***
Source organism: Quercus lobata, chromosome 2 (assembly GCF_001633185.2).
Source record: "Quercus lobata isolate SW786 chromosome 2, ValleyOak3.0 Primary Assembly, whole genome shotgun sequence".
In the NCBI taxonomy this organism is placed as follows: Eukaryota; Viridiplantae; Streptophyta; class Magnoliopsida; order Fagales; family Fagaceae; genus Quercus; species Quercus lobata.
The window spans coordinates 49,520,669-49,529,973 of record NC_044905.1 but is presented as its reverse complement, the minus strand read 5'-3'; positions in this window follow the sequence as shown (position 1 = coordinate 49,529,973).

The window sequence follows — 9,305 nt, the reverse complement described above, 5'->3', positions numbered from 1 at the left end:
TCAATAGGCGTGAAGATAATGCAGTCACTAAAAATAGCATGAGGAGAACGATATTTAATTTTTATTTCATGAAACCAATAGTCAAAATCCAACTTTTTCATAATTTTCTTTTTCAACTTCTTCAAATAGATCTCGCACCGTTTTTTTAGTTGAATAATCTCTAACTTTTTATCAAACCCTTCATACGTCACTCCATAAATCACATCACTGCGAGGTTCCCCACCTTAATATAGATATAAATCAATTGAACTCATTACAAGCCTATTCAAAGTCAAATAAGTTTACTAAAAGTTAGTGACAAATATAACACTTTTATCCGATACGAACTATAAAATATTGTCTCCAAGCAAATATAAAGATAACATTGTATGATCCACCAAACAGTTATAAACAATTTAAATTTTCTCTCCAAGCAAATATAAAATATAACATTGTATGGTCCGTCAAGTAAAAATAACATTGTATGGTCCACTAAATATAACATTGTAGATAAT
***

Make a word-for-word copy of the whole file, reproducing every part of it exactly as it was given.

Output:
Source organism: Quercus lobata, chromosome 2 (assembly GCF_001633185.2).
Source record: "Quercus lobata isolate SW786 chromosome 2, ValleyOak3.0 Primary Assembly, whole genome shotgun sequence".
In the NCBI taxonomy this organism is placed as follows: Eukaryota; Viridiplantae; Streptophyta; class Magnoliopsida; order Fagales; family Fagaceae; genus Quercus; species Quercus lobata.
The window spans coordinates 49,520,669-49,529,973 of record NC_044905.1 but is presented as its reverse complement, the minus strand read 5'-3'; positions in this window follow the sequence as shown (position 1 = coordinate 49,529,973).

The window sequence follows — 9,305 nt, the reverse complement described above, 5'->3', positions numbered from 1 at the left end:
TCAATAGGCGTGAAGATAATGCAGTCACTAAAAATAGCATGAGGAGAACGATATTTAATTTTTATTTCATGAAACCAATAGTCAAAATCCAACTTTTTCATAATTTTCTTTTTCAACTTCTTCAAATAGATCTCGCACCGTTTTTTTAGTTGAATAATCTCTAACTTTTTATCAAACCCTTCATACGTCACTCCATAAATCACATCACTGCGAGGTTCCCCACCTTAATATAGATATAAATCAATTGAACTCATTACAAGCCTATTCAAAGTCAAATAAGTTTACTAAAAGTTAGTGACAAATATAACACTTTTATCCGATACGAACTATAAAATATTGTCTCCAAGCAAATATAAAGATAACATTGTATGATCCACCAAACAGTTATAAACAATTTAAATTTTCTCTCCAAGCAAATATAAAATATAACATTGTATGGTCCGTCAAGTAAAAATAACATTGTATGGTCCACTAAATATAACATTGTAGATAAT